Upon leaving Florida, the training became more intense and more serious: Jungle Survival School at Clark Air Force Base in the Philippines.  The two lieutenants arrived at Tan Son Nhut Air Base, Vietnam on July 30, 1969 and were assigned to the 20th Tactical Air Support Squadron at Pleiku Air Base in the Central Highlands.  Since neither officer had previous experience flying fighters, they were categorized as Class B FACs, meaning that, by prior agreement between the turf conscious Army and Air Force, they were not allowed to control airstrikes for American ground troops.  As a result, LaHecka and Fuller found themselves flying out-country interdiction missions along the infamous Ho Chi Minh Trail along the borders of Laos, Cambodia and Vietnam.

LaHecka was trained in night missions flying the O-2, the military version of the Cessna Skymaster, a twin-engine piston-powered aircraft with one engine in the nose and a second in the rear of the fuselage. One advantage of the O-2 was that its side window could be opened in flight allowing the navigator to use a Starlight Scope to help identify targets in the inky blackness of the jungle night.

After four months in country, LeHecka and Fuller were selected to fly highly classified Prairie Fire missions.  Fuller remembered these as the unit’s “most demanding mission, even though it was always conducted in the day.”  Prairie Fire sent Special Forces Long Range Reconnaissance Patrols (LRRP) into Laos and Cambodia to conduct reconnaissance operations and find downed airmen.  LeHecka a

nd the other forward air controllers would coordinate fire support from Army Huey and Cobra helicopter gunships as well as Navy A-1 and Air Force F-4 fighters during the insertion and extraction of these LRRP teams.

On January 10, 1970, LeHecka and Fuller flew to Kontum, the base for the Special


Forces teams assignedto southern Laos.  LeHecka picked up Sergeant First Class Sam Zumbrun, a highly decorated former medic now conducting reconnaissance missions for Prairie Fire.  During their mission, LeHecka’s aircraft was struck by enemy small arms fire.  LeHecka was killed and the luckless Zumbrun was stuck in a sophisticated aircraft without the skills to pilot it.  Without a pilot, the plane crashed, killing Zumbrun.  Both LeHecka’s and Zumbrun’s remains were recovered.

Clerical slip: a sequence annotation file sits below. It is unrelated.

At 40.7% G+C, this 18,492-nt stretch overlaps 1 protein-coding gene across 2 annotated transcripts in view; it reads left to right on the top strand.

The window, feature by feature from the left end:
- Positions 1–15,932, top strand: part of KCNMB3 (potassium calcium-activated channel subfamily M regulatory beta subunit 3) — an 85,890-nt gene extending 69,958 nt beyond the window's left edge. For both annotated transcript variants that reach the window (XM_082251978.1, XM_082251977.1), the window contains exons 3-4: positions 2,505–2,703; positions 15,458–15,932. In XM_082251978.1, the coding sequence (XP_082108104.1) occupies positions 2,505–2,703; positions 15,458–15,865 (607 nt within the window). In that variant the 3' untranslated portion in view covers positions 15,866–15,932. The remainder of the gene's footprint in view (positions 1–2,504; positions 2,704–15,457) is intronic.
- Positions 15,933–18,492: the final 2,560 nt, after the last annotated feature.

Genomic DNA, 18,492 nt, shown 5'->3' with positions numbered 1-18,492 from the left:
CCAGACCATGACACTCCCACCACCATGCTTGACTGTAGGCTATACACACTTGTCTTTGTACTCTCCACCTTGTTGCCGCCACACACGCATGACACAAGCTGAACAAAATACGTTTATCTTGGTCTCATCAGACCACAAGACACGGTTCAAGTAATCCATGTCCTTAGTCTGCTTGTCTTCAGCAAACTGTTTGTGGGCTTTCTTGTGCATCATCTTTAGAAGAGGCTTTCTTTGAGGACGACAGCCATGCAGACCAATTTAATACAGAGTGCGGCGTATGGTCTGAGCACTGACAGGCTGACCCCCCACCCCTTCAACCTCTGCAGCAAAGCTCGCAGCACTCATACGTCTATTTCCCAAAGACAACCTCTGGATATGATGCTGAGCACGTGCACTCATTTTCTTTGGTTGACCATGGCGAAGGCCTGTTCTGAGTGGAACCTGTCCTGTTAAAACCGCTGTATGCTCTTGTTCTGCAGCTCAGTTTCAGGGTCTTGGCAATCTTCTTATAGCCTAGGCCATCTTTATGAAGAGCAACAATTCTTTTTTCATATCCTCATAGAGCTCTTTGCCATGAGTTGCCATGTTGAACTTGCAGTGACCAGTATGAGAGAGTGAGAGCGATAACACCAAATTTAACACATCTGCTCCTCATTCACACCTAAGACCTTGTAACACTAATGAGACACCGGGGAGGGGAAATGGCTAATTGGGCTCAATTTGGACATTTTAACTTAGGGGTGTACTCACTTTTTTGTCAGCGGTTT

First Lieutenant John LeHecka was buried in the Lutz Cemetery, Lutz, Florida.  He was survived by his wife, the former Charlotte Featherson.


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Scroll of Honor – J.B. Lawson, Jr.

The Last Christmas

It is fair to say that the Clemson experience of the Class of 1944 was unique.  These boys had arrived on campus in the late summer of 1940, when the United States was at peace.  They would leave Clemson College before graduation, their services required by a country engaged in a worldwide conflagration.

James B. Lawson, Jr. of Sandy Springs was a member of the Class of 1944 and the son of a member of the Anderson County legislative delegation. He was a mechanical engineering major and a member of the Anderson County Club.  With American military might expanding at a dizzying pace, the manpower requirements of the armed services grew and they took precedence over the plans of college students.  The War Department determined that Clemson’s rising senior cadets would forgo their final year of college and would be called to active duty upon the conclusion of the 1942-43 academic year.